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EU: France, Germany Agree On How Reformed Organization Should Be Run

  • Breffni O'Rourke

The leaders of France and Germany have reached agreement on how power should be distributed within a reformed and enlarged European Union. Their proposal, which will now be sent to the current Convention on the Future of Europe, envisages powerful heads for both the European Commission and the European Council. But would such a duality of power create difficulties in running the EU?

Prague, 15 January 2003 (RFE/RL) -- The European Union's two most powerful members, Germany and France, have adopted a unified vision of how an enlarged EU should be run.

Over dinner in Paris, French President Jacques Chirac and German Chancellor Gerhard Schroeder agreed to what amounts to a dual presidency for the EU. They proposed that there should be two powerful offices: the president of the European Commission and the president of the Council of Ministers.

The European Commission (EC) is the centralized authority of the EU and, therefore, a strong EC represents the integrationist trend in Europe. By contrast, the Council of Ministers consists of the member states sitting in conclave and thus represents member states' rights.

The agreement represents a fusion of what had previously been two different outlooks. Schroeder favored further European integration, while Chirac has been concerned about preserving members' rights against a powerful center.

Chirac explained the compromise to journalists last night: "In this spirit [of cooperation], France accepted that the president of the commission be elected by the European Parliament, and Germany accepted that the European Council [Council of Ministers] is chaired by a president elected by the European Council with a qualified majority for a duration of 2 1/2 years or five years."

The reference to the European Parliament is important, because it addresses the question of the EU's democratic credentials. At present, the head of the EC is appointed by member states. The new arrangement would also mean the end of the six-month rotating presidency of the Council of Ministers, under which each member country takes a turn at the helm.

The Chirac-Schroeder proposal is to be sent today to the current Convention on the Future of Europe, which under the chairmanship of former French President Valery Giscard d'Estaing is drawing up an EU constitution.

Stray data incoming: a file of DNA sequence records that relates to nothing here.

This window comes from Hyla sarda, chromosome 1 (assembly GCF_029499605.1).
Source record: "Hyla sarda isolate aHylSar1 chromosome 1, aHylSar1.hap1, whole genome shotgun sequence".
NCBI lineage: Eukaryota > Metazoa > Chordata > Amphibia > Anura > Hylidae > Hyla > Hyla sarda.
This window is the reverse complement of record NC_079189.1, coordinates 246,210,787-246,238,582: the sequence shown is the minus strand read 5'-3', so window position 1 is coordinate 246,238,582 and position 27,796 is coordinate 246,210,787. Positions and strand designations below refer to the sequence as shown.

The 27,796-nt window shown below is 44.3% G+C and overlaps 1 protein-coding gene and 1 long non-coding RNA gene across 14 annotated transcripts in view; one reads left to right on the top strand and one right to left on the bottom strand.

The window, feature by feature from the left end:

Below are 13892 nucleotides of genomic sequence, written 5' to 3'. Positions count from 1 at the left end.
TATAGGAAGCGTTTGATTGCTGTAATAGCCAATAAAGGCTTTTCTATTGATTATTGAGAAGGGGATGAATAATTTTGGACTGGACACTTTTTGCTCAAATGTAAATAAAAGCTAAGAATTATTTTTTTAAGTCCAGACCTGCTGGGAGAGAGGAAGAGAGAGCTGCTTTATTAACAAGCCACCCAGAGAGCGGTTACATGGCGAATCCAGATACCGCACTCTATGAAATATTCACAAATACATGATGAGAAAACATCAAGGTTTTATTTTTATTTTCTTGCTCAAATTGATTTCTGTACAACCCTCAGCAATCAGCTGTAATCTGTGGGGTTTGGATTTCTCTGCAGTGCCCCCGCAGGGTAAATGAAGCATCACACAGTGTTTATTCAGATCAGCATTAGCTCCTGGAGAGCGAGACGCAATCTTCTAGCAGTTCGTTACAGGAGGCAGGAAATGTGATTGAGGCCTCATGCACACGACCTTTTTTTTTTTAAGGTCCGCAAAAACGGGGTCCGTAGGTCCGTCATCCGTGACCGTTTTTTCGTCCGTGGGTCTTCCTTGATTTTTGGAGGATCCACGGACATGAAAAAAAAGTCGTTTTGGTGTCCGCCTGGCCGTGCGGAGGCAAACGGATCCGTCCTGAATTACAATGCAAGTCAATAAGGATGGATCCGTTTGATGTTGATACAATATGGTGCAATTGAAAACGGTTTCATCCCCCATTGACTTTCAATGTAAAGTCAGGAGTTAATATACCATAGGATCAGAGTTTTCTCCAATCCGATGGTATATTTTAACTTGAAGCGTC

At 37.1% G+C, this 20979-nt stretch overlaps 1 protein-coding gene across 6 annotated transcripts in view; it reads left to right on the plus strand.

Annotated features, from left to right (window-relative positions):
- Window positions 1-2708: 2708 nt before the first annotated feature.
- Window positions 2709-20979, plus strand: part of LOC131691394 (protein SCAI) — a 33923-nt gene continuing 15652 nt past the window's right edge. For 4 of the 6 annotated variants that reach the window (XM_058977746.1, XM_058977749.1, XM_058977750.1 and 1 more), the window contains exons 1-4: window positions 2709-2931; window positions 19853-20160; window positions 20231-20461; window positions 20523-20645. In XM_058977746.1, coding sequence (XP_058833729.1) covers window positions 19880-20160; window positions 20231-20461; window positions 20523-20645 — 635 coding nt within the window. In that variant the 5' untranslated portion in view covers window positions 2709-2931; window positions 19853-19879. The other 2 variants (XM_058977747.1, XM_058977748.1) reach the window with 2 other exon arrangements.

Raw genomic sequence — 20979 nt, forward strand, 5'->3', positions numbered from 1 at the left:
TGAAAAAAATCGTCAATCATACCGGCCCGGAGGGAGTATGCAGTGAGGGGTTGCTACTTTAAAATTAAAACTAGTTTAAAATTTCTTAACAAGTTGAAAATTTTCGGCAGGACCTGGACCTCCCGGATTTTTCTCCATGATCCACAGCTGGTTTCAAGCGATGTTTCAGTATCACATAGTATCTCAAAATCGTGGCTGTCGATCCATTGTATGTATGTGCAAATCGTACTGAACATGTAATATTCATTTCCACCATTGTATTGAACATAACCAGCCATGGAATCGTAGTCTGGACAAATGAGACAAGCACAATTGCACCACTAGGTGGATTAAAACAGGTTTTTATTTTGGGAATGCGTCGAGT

As it comes from the EU's two most powerful members, there is a good chance that the proposal will be accepted as the basis for the convention's recommendations, which are to be ready by mid-year.

But the problem is, can a dual presidency offer clear leadership, or will it be bedeviled by rivalries between the two strong personalities likely to fill those offices?

Independent Belgian-based analyst Stefan Maarteel does not find the compromise a good one. "That could be very chaotic. It could become very difficult to make decisions, and there would always, I think, be this tension between the two institutions," he said. Maarteel said he expects much opposition to the proposal at the constitutional convention, not least from Britain, which will not be pleased at being left out of any decision making.

In Bonn, analyst Peter Zervakis of the ZEI think tank is also concerned at what he sees as a hasty compromise. "I think [Chirac and Schroeder] were forced more or less to present something for the German-French public now, due to the celebration of the Elysee treaty," Zervakis said. That's the German-French accord on partnership and amity, which is a cornerstone of the EU. It is now 40 years old.

Zervakis said that, in addition, he believes the president of the Council of Ministers will end up more or less as a subordinated secretary of the EC president. He said that's because he does not believe the heads of state and government from the member states will want a strong and challenging personality in that job.

In Bolzano, Italy, analyst Gabriel von Toggenburg of the European Academy had some positive remarks to make: "It's good that with this kind of aggressive proposal, as you might call it, debate about the institutional structure [of the EU] gets under way, because as you might know, for a longer time than one initially thought, there has been complete silence in the [proceedings of] the European Convention [on this], and the working groups did not touch this topic."

Toggenburg also said there's little need for excitement about the Franco-German proposal. He said that if it survives intact into the draft constitution, it must still be submitted to a special intergovernmental conference for approval next year.